For a family that grew up summering on the same lake in northern Wisconsin for generations, it was bliss when a neighboring cabin became available. The low-slung 1960s structure needed an architectural overhaul, overseen by Susan Nackers Ludwig of LNA Design, along with a strong eye for interiors, captured by Victoria Sass of Prospect Refuge Studio. The team was tasked with defining the next generation’s summer camp, which was achieved through a mix of bright hues, heaps of oak and a touch of nostalgia.
“This place had classic summer camp vibes,” notes Sass. While the original idea was to remodel, the team ended up needing to tear it down and work off the foundation to start from scratch for a new 3,500-square-foot structure. In reimagining the architecture, they added two new wings: a kids’ bunk wing and an adults’ wing, using lots of wood in lighter shades for the interiors and a moodier blackish brown on the exterior. “I wanted it to be like a geode: dark outside, then when you crack it open, there’s a glowy surprise inside,” adds Sass.
White oak went in just about everywhere in both riff-sawn and plain-sawn format as the material ages well and lends to the rustic natural camp feel. Some of the collaborators on the project expressed concern that all the oak was going to look like plywood, but Sass assured them, saying, “Trust me, it’s not. And if it does, it’s going to be like the best-looking plywood ever.”
That trust paid off. White oak graces the wide plank floors, ceilings and trim as well as the cabinetry, paneling and closets. The kitchen is done head-to-toe in warm wood with very modern lines and finished with chic cylinder oxidized brass lights by Long Made Co. and Capo barstools by De La Espada, nodding to the house’s midcentury heritage. Nearby, a bar sports oak cabinets and shelves with twin mini fridges for grab-and-go drinks, complementing the ease of life at the cabin.
To offset any chance of oak overload, Sass gave relief with white paint and natural stonework throughout. Indestructible slate tilework went into every entry and exit point to ensure easy cleanup for all the wet, sandy feet running in and out sunup to sundown. “The days are long, hot and sticky, and everyone’s in and out of the water a hundred times a day with towels everywhere,” Sass summarizes. “There’s a constant stream of sandwiches, kids are roaming around in a pack, and parents are doing as little as they possibly can.”
As such, worry-free materials were key in creating this carefree northwoods retreat. Every bathroom is heavily tiled, and the primary shower is no exception. Small mossy green tiles — handmade, hand-glazed and hand-cut by Minneapolis-based Clay Squared — wrap floor to walls to ceiling in a beautifully indestructible way, a wonderful value at summer camp. After all, no one wants to think about things chipping or staining or feeling too precious.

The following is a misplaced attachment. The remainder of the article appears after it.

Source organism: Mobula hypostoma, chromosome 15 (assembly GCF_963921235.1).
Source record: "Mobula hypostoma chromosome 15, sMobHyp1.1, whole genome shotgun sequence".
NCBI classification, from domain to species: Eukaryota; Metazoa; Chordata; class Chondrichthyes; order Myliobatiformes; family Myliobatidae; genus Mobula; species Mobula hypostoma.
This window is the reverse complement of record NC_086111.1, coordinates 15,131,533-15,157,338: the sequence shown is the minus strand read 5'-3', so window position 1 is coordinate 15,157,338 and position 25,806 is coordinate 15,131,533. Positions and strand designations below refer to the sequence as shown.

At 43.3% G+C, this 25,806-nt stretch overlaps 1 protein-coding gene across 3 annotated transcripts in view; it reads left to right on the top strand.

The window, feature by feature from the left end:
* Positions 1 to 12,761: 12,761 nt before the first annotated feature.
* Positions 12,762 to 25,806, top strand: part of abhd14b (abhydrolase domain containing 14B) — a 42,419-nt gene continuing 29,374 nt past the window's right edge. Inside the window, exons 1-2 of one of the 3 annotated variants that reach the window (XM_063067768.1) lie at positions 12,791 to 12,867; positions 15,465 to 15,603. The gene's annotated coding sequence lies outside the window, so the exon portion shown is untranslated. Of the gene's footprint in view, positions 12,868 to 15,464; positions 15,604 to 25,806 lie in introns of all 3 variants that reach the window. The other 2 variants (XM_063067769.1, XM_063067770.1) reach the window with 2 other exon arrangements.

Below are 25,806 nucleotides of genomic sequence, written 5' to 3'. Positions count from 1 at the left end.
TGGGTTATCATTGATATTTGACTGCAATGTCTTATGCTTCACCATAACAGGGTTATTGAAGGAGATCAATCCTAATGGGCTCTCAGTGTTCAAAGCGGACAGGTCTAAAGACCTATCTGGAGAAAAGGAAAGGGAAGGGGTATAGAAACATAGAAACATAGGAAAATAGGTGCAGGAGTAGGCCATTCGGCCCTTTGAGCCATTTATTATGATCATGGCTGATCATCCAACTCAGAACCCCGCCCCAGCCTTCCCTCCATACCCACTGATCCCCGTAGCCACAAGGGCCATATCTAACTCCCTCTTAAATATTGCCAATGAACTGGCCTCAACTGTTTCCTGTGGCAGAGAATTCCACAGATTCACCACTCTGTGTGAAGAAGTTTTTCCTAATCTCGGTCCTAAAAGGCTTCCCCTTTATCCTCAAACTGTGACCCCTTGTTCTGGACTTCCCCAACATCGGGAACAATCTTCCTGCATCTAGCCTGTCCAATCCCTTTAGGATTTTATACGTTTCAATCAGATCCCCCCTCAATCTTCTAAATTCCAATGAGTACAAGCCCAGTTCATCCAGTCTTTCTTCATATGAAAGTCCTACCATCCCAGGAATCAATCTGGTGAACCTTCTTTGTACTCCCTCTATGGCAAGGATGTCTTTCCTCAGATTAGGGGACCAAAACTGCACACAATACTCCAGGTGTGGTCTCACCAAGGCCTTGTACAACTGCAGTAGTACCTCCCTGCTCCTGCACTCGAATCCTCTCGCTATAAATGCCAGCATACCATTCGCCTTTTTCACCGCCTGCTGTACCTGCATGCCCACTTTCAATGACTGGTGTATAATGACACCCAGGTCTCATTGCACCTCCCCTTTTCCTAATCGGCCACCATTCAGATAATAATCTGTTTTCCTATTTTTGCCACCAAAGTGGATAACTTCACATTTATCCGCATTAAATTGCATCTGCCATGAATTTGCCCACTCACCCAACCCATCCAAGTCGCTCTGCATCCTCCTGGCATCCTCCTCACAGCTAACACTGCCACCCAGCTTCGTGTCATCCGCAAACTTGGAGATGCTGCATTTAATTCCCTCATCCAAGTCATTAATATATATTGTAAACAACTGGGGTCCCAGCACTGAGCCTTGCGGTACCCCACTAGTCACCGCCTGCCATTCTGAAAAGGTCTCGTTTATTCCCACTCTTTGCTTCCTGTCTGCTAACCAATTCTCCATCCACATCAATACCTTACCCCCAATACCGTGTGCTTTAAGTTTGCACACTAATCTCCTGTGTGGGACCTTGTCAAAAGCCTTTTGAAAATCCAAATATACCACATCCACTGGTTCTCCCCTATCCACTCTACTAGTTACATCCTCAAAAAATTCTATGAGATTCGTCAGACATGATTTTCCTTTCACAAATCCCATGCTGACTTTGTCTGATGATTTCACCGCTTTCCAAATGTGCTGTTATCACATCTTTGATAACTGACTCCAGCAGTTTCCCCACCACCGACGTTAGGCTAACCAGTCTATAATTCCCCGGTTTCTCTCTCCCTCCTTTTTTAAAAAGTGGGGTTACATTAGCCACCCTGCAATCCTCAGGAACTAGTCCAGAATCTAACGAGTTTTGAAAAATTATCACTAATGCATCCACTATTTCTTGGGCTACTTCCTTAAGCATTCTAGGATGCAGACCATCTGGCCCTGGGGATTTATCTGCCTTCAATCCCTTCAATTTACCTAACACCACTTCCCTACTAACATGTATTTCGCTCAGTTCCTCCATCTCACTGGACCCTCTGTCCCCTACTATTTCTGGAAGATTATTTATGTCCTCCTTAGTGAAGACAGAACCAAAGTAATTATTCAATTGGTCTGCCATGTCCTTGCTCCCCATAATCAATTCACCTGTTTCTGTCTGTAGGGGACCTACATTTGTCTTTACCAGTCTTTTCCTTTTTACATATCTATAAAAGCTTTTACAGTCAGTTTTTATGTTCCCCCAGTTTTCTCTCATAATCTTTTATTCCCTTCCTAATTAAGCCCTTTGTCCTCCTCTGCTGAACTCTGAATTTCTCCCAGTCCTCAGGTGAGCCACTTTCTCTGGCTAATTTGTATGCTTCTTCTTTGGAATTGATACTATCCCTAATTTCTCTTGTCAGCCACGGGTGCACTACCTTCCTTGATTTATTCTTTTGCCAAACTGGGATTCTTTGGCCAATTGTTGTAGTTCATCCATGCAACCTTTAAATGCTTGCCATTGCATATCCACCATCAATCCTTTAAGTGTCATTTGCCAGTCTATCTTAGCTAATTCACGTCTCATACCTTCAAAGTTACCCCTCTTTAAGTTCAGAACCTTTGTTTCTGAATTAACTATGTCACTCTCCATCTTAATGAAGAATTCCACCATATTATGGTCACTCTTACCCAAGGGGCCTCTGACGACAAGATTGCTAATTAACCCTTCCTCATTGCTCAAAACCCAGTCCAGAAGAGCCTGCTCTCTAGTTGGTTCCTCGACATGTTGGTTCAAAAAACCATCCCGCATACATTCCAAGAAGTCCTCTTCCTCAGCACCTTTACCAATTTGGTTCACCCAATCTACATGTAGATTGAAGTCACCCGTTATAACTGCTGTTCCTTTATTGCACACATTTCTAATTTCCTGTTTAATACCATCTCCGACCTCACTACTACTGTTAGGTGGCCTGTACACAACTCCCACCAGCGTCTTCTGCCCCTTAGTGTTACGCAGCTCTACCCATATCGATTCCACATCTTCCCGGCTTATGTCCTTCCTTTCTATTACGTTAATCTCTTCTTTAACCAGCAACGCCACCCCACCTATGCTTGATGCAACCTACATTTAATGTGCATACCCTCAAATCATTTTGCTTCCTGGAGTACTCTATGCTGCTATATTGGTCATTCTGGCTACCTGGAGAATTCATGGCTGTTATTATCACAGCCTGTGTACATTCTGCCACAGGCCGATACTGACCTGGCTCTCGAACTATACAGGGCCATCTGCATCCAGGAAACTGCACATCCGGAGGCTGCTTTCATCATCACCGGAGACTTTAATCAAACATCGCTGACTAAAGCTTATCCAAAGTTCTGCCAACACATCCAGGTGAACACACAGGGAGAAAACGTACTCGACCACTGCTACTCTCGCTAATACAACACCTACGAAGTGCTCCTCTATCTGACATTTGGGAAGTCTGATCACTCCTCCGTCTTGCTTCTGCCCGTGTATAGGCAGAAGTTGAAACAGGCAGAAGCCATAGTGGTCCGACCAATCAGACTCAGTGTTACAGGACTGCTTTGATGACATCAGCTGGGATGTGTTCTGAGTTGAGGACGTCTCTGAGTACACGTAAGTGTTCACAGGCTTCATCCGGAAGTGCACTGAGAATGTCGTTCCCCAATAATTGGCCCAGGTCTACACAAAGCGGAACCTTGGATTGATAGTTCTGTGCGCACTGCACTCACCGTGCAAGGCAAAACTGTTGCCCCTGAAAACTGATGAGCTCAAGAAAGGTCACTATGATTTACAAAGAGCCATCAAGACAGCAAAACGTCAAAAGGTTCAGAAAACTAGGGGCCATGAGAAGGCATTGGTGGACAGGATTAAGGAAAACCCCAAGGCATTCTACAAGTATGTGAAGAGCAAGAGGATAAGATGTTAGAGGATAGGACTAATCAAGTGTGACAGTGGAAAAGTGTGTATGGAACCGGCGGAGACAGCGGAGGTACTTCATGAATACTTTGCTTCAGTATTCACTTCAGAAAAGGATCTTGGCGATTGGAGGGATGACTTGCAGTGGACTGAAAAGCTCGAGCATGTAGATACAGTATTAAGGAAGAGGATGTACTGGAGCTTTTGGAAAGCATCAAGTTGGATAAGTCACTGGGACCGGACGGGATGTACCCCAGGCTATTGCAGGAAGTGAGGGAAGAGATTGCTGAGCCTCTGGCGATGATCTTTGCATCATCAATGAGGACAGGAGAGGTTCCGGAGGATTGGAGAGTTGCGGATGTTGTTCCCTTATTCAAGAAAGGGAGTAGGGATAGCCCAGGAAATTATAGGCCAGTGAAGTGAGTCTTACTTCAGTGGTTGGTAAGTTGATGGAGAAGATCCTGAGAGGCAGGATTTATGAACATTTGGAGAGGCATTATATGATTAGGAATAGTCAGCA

The great room — which is outfitted with “unbreakable” furniture like Lawson-Fenning armchairs and a giant, cozy Sancal sectional — is light, bright and airy, while the screen porch is a dark and moody respite for games and movies, where Grandma’s water skis hang on the paneled wall. Nearby, screened sliding doors easily open up the house to the front deck with uninterrupted lake views, complete with inviting modern Gloster rocking chairs and more tones in light woods, whites and grays.
“Since it’s such a flowing space, we kept the colors neutral so there was a thread of natural,” explains Sass. This allowed her and the clients to have some fun experimenting with color and pattern in all the upholstery and accessories.
Much of the design and color palette was inspired by an ad Sass admired from British clothing brand Boden that embodied the joyful exuberance that is summertime. “It was the classic two or three kids running on the beach, the sun shining, and a great balance of natural materials and bright, preppy colors,” she shares. “It’s a lot like the homeowners themselves, who are immensely gracious, full of positive energy, and fully in line with that image of health and kindness. It’s about living life fully with great joy and enthusiasm.”
Armed with this snapshot of contagious summertime happiness, Sass gave more corners of the home her signature peppy, cheerful play on pattern, some with extra high doses of that enthusiastic joie de vivre. In the kids’ room, for example, bunks are dressed in bright Schoolhouse quilts, while an oak ladder leads to a checkered curtain where a former crawlspace was turned into a magical peekaboo nook.
More cabana stripes and checkerboard motifs come into play in the Nordic Knots entryway rug, on the porch sofa upholstery and in an all-plaid powder bath. Here, a dizzying display of squares makes up the Pierre Frey wallpaper that runs right into the hand-laid tilework from floor to ceiling to walls. “I just kept saying, Keep adding the plaid!” Sass laughs.
Adding to the vintage allure, the homeowners’ decades-long collection of ticket stubs is framed while a budding collection of album covers graces a bedroom wall. Heirloom artwork in the bunkroom has been handed down for decades, while new work by Minnesota artists (reflecting the family’s home base) is peppered throughout the abode, including a piece called “Protect” by Native American artist Dyani White Hawk in the dining room. Here, a custom table made in collaboration with Gather Table Co. is ready to seat up to a dozen in cocoon-like Gubi Beetle chairs for long, lingering family meals. It’s just another tradition that will be carried on with a twist at the newest cabin at the lake.